At camp, they also taught us some 'knots to know'. It's so much easier,still tricky, but easier to learn this from an instructor in person versus a picture or even a dvd. I learned the Bank Robber's knot, also known as the John Wayne knot. We learned the stockman's bowline knot, and how to tie knots in a high line to creat loops to tie up the horses. I was taught , again, (forgot how) to secure the reins of the hackamore when you are leading with the Mecate. Very cool stuff.
Skipping to change our leads --humans only--was demo'd and taught, and we had a session on popping baloons with our savvy strings. With the help of another student, I was very happy to be able to pop a balloon! Tip: slow out and fast back, plus the leather popper has to touch the balloon--the string won't pop it.
Oh yeah, I forgot to mention that in online, we learned how to get a snappy backup, snappy departure, and a snappy 'come to you'. Another point of clarification that Carol taught is that in the circle game when you put your foot at 4:oo or 8:oo respectively (sending right or sending left) you Keep your weight on the other leg/hip to 'keep the door open' and not unintentionally block the horse from being able to go the direction that you're asking for. I had never realized to do that, I had been shifting my weight to the 4:oo or 8:oo leg each time. Good to know!
Tina helped me with new information on change of direction in the circle game. If he can't give you both eyes, you keep going backwards (I already knew), BUT it doesnt have to be straight. (wow!) you can spiral in smaller circles untill he is able to give you 2 eyes, then STOP and go to neutral--reward.That helped a lot, I'd been trying my best to keep straight-as taught by Linda in the old L2-untill one or both os us was stopped by the fence. Also, Tina taught me that if you realize that the horse has trouble giving you 2 eyes, then he is unconfident coming toward you,,,do lots of friendly with 'come towards me',,lots of release and reward. Build on that confidence before resuming asking for change of direction when he gives you 2 eyes. It may be necessary to rinse and repeat with each gait.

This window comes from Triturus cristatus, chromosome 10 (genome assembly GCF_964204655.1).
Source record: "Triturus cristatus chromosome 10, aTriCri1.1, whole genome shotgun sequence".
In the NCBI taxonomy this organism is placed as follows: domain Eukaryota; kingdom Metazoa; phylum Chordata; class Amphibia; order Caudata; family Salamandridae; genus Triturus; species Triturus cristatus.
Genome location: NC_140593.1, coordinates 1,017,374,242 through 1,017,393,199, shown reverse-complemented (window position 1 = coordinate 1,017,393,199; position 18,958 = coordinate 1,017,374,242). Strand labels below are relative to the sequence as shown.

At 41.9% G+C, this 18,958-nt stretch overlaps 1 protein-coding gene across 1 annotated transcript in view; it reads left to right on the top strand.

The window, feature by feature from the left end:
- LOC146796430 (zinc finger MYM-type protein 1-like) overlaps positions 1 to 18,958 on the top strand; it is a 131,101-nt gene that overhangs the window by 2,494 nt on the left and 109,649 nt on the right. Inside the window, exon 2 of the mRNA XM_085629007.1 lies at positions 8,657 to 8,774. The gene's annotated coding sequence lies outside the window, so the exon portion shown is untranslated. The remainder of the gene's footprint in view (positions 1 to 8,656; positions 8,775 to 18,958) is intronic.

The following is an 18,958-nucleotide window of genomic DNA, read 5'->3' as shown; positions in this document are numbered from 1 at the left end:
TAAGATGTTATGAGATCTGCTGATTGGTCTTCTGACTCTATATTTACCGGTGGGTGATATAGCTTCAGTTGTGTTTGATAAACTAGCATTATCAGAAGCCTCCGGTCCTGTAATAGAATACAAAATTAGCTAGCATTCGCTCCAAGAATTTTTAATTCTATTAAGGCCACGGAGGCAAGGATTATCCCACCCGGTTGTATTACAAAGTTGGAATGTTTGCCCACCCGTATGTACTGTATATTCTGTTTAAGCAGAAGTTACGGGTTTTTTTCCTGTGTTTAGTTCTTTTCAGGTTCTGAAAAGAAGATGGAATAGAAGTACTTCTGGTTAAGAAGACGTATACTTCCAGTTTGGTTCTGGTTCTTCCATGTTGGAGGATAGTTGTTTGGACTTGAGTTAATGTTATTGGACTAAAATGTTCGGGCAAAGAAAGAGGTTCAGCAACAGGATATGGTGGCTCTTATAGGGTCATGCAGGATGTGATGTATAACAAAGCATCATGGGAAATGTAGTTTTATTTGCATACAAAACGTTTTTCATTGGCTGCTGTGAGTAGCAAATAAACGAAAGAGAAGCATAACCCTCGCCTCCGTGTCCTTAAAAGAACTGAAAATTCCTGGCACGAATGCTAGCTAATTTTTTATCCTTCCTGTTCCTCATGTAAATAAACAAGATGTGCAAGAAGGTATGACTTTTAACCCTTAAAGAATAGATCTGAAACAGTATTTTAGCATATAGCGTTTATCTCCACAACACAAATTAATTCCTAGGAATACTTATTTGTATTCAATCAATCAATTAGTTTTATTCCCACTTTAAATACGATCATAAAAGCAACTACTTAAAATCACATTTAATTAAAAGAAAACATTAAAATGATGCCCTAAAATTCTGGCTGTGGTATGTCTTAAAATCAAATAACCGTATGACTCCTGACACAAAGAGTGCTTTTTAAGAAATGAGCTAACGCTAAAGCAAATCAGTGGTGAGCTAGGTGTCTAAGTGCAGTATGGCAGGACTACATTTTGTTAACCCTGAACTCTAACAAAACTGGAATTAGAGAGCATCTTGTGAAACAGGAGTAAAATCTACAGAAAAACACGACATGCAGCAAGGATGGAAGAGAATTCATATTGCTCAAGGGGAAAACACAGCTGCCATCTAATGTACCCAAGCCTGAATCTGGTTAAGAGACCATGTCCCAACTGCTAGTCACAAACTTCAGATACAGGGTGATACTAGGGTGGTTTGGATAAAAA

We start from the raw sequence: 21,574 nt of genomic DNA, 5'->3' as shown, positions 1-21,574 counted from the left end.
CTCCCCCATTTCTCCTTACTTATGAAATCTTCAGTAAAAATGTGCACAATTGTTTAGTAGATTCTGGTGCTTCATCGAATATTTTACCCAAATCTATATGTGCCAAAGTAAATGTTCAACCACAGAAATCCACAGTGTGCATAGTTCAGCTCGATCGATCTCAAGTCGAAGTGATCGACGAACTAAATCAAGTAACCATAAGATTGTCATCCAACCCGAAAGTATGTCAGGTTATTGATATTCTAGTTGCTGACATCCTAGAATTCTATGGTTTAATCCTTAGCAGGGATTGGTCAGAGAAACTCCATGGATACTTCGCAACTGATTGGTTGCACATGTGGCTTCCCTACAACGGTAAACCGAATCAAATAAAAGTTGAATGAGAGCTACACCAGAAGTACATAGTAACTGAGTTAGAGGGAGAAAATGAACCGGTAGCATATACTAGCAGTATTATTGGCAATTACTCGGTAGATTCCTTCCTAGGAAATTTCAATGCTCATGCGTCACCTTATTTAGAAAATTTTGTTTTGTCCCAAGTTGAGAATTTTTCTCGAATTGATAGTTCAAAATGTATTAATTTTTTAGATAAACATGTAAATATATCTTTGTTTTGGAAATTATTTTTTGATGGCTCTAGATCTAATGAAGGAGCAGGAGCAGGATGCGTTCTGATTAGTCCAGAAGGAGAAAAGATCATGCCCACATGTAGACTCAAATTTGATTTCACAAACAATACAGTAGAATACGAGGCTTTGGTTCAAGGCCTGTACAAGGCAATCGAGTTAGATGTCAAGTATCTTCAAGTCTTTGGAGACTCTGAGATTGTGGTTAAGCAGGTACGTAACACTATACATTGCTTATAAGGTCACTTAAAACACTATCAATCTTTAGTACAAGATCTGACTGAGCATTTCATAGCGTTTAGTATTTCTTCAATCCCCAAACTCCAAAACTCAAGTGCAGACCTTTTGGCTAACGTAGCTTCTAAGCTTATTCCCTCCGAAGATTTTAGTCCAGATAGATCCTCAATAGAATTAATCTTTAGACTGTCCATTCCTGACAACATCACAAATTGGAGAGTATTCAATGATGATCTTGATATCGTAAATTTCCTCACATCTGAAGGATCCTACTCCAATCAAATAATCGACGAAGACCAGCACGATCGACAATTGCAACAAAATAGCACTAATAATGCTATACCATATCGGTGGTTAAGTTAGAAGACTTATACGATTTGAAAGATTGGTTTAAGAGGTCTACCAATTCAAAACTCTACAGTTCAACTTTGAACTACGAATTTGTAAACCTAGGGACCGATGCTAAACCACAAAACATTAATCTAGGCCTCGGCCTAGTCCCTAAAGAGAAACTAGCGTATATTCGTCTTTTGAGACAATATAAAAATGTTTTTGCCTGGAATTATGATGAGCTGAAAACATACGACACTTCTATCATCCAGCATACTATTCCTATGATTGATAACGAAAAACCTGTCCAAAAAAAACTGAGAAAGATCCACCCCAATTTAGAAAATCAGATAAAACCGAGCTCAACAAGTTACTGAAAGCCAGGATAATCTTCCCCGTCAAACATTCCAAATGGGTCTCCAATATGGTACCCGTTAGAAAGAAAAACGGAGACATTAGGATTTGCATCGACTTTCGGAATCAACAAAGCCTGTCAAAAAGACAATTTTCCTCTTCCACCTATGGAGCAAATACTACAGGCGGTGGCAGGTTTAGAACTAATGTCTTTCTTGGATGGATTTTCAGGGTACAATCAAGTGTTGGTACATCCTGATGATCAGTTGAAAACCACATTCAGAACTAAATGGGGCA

When I told Tina that I'd been getting a change of direction without going backwards at all with the technique learned at the Baar clinic for falling leaf, she said that although that is 'ok' ,,I need to be able to do it getting 2 eyes , running back as well. Skipping it will cause a hole in our foundation, that may be problematic when we are learning lead changes. Okeeedokke, then!
Tina gave a saddle fitting demo where I learned that there are only 3 kinds of backs: uphill, downhill, and hollow. Also, there are only 3 reasons for shimming: scapula clearance, balance point, and hollow back/muscle wasting. She showed how to use two flex curve tools to get a wither tracing and and underside of saddle tracing. Then place the saddle tracing over the wither/most extended point of scapula tracing to see if the saddle will fit. For shimming, the Parelli saddle website hs the patterns needed for the 3 types of backs. She said to place the backmost shim first and layer the others over lapping from there. Also, check the inside of the saddle with a flexcurve to make sure it isnt too concave. She showed how to find the most extended position of the scapula, and to mark it with a 'mean streak' marker. The saddle bar (English) should be placed THERE when placing the saddle on the horse. Where the narrowest part of the fender attaches to the tree is the equilavent in a Western saddle.
Carol taught us to not allow manure sniffing or rubbing his head on you. Both of these are dominant behaviors (I thought he just wanted scratches!!)...manure sniffing is what happens before what happens happens.